Sunday, 19 June 2016

Sunday Pale Ale

And Union. A brewery seemingly designed to make all of my previous English teachers twitch every time I begin a sentence with its name.

And Union, a brewery which for the longest time baffled me a bit with its rather abstract approach to self promotion on social networks. And Union would post a cool picture with a beer bottle, and then maybe another cool picture of a table or something, and this reporter didn't see any long spiels about how their beer was available in a bar somewhere, or a shop, or even (not at first, at least) a clear cut statement to say that Brewers And Union (to give the brewery its Sunday name) was indeed in the business of beering people.

The crashing halt I came to last Saturday when I walked past Glug, a beer shop in Newcastle's Grainger Market and one of my regular haunts, was brought about entirely by the glimpse of some of And Union's beers in the shop window. I tried to press on them twice in quick succession, I tried to "smash that mf heart button", but realised that this wasn't Instagram but in fact reality!

And now it's time, on this rainy Sunday evening, to open a bottle of Sunday Pale Ale, 500mls of Internet Cool.

Gentle waves of spice roll over the senses as the mist rises from the open bottle neck, and on further inspection banana scents are also present, though not as full-frontal pugilistic as they are in a Weissbier.

The pour is the lightest of caramels, elegantly glugging a half litre of dusty, dirty brass into the glass, with an uneven head of creamy-white, irregular bubbles.

After seeing about a million servings of And Union eye candy, the excitement about drinking this beer is almost shameful. There's probably a complex German word for the complex feelings one gets when they realise that marketing has worked on them.

The scent from the glass is spice and dryness, old cellars; clean but dusty. No rot, no decay, just gentle abandonment, and all this passes the nose as the mouth crashes into the foam and takes in a mouthful of bitter orange-peel. There is a sense of rustic invigoration as Sunday shows itself to be a beer well suited to putting away before getting back to cutting wood. The bitterness tickles and occasionally slaps the back of the throat, as caramelly malt swirls around the mouth. The cheeks pucker a little from the bitterness, as lacing like torn net curtains hangs down the inside of the glass.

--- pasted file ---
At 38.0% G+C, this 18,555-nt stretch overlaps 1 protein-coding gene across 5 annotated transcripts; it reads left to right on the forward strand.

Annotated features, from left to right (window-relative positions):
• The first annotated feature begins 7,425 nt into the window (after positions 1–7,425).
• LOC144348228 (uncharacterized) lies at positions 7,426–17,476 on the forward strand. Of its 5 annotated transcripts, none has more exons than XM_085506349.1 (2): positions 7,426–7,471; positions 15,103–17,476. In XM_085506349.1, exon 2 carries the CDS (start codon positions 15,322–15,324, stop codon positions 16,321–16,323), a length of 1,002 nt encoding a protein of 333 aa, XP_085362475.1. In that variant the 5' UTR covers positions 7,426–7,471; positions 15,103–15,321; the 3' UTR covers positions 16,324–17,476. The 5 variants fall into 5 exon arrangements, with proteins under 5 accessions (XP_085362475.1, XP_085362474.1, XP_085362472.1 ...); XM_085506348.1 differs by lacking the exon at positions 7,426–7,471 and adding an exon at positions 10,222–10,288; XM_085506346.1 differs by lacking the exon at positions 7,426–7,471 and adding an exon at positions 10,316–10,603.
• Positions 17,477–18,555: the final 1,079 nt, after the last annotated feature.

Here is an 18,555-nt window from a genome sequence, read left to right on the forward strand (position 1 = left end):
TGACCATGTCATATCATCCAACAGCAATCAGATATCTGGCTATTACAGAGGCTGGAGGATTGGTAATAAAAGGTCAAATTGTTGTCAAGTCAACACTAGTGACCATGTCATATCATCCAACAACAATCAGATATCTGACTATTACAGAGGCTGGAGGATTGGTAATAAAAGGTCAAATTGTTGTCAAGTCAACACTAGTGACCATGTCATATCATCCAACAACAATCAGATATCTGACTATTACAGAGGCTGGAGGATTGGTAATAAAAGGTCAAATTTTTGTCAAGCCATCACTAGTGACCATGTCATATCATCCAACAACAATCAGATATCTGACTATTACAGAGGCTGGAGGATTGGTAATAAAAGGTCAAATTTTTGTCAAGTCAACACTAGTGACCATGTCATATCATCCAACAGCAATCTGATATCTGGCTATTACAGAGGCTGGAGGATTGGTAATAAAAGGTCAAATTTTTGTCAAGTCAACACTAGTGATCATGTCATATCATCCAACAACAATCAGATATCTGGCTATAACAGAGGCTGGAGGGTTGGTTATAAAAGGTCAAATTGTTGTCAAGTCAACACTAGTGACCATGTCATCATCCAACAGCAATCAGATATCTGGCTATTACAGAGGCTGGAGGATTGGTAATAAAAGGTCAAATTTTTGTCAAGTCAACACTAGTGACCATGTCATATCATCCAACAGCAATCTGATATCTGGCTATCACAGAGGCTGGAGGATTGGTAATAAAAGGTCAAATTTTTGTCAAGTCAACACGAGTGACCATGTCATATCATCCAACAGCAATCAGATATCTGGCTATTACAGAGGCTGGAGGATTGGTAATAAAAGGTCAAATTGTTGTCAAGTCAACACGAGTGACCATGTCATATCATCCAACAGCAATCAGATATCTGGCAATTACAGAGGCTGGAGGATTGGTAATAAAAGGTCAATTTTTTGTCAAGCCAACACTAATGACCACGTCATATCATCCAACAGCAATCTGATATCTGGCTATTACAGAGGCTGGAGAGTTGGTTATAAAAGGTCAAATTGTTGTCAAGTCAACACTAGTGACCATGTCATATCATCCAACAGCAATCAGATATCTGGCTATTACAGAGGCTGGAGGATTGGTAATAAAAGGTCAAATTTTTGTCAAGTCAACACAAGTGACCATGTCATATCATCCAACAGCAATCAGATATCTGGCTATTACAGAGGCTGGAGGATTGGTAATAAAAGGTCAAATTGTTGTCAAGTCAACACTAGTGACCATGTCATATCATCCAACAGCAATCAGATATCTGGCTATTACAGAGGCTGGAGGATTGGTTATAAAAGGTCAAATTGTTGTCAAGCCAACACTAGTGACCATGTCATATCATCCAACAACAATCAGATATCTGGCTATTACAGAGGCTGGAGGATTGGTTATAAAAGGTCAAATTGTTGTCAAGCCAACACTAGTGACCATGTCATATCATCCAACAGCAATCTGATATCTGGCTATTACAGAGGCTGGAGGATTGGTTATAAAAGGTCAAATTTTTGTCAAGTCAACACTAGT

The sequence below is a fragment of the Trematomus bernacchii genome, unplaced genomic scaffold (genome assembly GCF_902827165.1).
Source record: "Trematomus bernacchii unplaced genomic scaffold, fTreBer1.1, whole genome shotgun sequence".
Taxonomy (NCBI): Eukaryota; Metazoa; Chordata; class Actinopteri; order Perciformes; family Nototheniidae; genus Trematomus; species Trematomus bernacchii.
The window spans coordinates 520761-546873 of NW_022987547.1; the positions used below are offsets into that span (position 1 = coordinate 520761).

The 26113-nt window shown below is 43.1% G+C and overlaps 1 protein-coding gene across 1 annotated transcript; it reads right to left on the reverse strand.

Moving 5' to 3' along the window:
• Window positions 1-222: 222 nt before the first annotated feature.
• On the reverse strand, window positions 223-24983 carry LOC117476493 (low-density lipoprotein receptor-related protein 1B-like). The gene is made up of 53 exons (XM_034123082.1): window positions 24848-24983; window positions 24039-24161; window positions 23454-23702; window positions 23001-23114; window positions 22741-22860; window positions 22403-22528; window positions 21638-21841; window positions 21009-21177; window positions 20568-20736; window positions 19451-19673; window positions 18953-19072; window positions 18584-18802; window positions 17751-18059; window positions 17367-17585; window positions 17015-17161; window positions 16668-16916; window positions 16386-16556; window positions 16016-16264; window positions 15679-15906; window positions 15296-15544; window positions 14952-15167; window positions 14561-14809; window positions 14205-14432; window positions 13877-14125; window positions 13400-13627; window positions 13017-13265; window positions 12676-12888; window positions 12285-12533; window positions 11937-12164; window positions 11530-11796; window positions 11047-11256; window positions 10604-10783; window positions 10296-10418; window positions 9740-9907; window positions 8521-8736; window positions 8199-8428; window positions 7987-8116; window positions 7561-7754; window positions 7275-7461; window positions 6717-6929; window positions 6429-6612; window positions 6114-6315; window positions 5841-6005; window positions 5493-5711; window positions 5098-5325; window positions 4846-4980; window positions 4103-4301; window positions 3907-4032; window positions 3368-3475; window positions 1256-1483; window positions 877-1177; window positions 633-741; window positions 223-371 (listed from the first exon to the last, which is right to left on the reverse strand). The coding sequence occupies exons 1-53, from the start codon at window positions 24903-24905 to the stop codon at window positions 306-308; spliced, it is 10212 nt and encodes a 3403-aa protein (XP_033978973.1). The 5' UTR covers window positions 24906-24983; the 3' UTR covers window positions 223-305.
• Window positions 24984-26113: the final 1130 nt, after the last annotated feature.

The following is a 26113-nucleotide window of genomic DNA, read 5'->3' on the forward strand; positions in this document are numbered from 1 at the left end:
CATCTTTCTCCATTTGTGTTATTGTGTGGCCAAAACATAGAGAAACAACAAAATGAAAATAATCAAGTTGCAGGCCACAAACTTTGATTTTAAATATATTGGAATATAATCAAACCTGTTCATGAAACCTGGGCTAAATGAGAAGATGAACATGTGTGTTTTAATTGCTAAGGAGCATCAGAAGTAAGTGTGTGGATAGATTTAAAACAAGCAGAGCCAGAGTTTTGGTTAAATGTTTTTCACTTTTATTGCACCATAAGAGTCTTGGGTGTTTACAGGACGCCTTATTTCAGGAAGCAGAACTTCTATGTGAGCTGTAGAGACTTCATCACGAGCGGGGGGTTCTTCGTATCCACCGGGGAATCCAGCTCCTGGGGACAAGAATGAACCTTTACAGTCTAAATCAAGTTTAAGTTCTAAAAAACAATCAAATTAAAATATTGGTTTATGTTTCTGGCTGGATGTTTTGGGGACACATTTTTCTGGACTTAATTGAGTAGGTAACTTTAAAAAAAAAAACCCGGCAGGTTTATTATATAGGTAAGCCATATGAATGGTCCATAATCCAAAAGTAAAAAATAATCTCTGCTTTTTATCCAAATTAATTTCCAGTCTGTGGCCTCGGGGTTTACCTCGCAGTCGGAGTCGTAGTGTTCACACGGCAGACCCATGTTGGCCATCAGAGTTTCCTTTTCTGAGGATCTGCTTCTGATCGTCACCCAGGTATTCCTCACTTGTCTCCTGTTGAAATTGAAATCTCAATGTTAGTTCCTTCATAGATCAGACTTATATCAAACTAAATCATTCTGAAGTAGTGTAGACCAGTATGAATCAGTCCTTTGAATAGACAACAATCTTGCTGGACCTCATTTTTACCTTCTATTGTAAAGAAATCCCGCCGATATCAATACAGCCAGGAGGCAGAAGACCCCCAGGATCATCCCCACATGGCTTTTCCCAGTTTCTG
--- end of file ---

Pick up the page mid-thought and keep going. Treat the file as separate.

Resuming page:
The 5.5% abv begins to numb the tongue after holding the beer inside the head for a few deep forensic scrapes and this seems to dull the bitterness slightly, allowing the sharp orange-peel flavour-knife freedom of movement to slowly excoriate the tastebuds.

By this point there is only a mouthful and a half left in the glass. The spicy scent filling the dead space between liquid, glass rim and journalist,  has grown almost to the level of a saison and your correspondent inhales it with wild abandon.

The final mouthful clattered about in the skull and then swallowed is selection box caramels bullied into submission by burly oranges. Very little aftertaste lingers, a little spice floating from tastebud to tastebud, playing "The Floor Is Lava" on the tongue a few minutes before losing the game and ghosting.

Brewers And Union has brought to the table a good, earthy pale ale with uncomplicated tastes executed well. The slick, shareworthy social media presence of the brewery had a good product behind it, not a massive surprise but certainly a relief and a pleasing outcome. When brands are hitting higher and higher notes in the "style over substance" song (Voss Water, please take a bow and then delete all your accounts) it's getting easier to react cynically and suspiciously, but tonight's beer delectation was like a Scooby Doo monster pulling off its mask to reveal that it actually was a monster, and that pulling its face off was just one of the many cool and gross things it could do.

Then it killed all of the Scooby Gang.

Apart from Velma, who texted me that night.


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